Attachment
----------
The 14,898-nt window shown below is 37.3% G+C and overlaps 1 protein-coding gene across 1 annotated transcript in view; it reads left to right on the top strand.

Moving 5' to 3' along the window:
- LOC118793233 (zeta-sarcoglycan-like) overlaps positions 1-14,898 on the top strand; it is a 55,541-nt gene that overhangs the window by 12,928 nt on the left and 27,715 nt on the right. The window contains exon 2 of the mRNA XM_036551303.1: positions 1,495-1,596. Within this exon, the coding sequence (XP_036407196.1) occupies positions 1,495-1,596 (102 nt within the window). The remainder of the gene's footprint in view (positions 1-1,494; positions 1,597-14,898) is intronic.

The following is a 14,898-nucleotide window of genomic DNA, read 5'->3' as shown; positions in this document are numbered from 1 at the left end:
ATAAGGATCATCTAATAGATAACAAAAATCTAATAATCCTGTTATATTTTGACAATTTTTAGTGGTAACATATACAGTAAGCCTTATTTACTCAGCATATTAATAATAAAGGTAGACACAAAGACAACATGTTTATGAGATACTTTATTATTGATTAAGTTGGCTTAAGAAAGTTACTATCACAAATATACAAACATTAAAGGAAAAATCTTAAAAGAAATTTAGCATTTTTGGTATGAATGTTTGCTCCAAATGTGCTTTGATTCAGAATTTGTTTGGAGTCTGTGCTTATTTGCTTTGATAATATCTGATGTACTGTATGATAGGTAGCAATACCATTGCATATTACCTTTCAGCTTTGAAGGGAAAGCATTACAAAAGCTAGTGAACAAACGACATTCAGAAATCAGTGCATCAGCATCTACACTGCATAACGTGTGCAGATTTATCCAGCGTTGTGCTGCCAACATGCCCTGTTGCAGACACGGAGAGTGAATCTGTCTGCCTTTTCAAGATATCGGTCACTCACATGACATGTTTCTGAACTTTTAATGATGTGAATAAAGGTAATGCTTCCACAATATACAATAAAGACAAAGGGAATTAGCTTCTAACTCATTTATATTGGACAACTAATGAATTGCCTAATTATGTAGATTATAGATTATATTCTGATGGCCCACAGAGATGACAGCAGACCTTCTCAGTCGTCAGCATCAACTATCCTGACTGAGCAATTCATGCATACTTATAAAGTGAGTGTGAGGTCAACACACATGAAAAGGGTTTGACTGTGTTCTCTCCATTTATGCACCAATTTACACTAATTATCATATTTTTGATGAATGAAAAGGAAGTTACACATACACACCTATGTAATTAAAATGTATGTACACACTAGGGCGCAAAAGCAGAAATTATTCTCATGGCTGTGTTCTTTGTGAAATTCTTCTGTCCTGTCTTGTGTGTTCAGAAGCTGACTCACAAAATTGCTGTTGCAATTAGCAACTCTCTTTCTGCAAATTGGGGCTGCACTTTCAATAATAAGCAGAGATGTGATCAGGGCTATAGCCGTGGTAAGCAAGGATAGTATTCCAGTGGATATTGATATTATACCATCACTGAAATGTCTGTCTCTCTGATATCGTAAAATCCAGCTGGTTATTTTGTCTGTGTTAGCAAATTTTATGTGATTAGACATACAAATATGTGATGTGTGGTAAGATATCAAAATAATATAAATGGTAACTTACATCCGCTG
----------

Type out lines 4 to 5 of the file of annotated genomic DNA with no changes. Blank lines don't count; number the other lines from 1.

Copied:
The following is a 14,898-nucleotide window of genomic DNA, read 5'->3' as shown; positions in this document are numbered from 1 at the left end:
ATAAGGATCATCTAATAGATAACAAAAATCTAATAATCCTGTTATATTTTGACAATTTTTAGTGGTAACATATACAGTAAGCCTTATTTACTCAGCATATTAATAATAAAGGTAGACACAAAGACAACATGTTTATGAGATACTTTATTATTGATTAAGTTGGCTTAAGAAAGTTACTATCACAAATATACAAACATTAAAGGAAAAATCTTAAAAGAAATTTAGCATTTTTGGTATGAATGTTTGCTCCAAATGTGCTTTGATTCAGAATTTGTTTGGAGTCTGTGCTTATTTGCTTTGATAATATCTGATGTACTGTATGATAGGTAGCAATACCATTGCATATTACCTTTCAGCTTTGAAGGGAAAGCATTACAAAAGCTAGTGAACAAACGACATTCAGAAATCAGTGCATCAGCATCTACACTGCATAACGTGTGCAGATTTATCCAGCGTTGTGCTGCCAACATGCCCTGTTGCAGACACGGAGAGTGAATCTGTCTGCCTTTTCAAGATATCGGTCACTCACATGACATGTTTCTGAACTTTTAATGATGTGAATAAAGGTAATGCTTCCACAATATACAATAAAGACAAAGGGAATTAGCTTCTAACTCATTTATATTGGACAACTAATGAATTGCCTAATTATGTAGATTATAGATTATATTCTGATGGCCCACAGAGATGACAGCAGACCTTCTCAGTCGTCAGCATCAACTATCCTGACTGAGCAATTCATGCATACTTATAAAGTGAGTGTGAGGTCAACACACATGAAAAGGGTTTGACTGTGTTCTCTCCATTTATGCACCAATTTACACTAATTATCATATTTTTGATGAATGAAAAGGAAGTTACACATACACACCTATGTAATTAAAATGTATGTACACACTAGGGCGCAAAAGCAGAAATTATTCTCATGGCTGTGTTCTTTGTGAAATTCTTCTGTCCTGTCTTGTGTGTTCAGAAGCTGACTCACAAAATTGCTGTTGCAATTAGCAACTCTCTTTCTGCAAATTGGGGCTGCACTTTCAATAATAAGCAGAGATGTGATCAGGGCTATAGCCGTGGTAAGCAAGGATAGTATTCCAGTGGATATTGATATTATACCATCACTGAAATGTCTGTCTCTCTGATATCGTAAAATCCAGCTGGTTATTTTGTCTGTGTTAGCAAATTTTATGTGATTAGACATACAAATATGTGATGTGTGGTAAGATATCAAAATAATATAAATGGTAACTTACATCCGCTG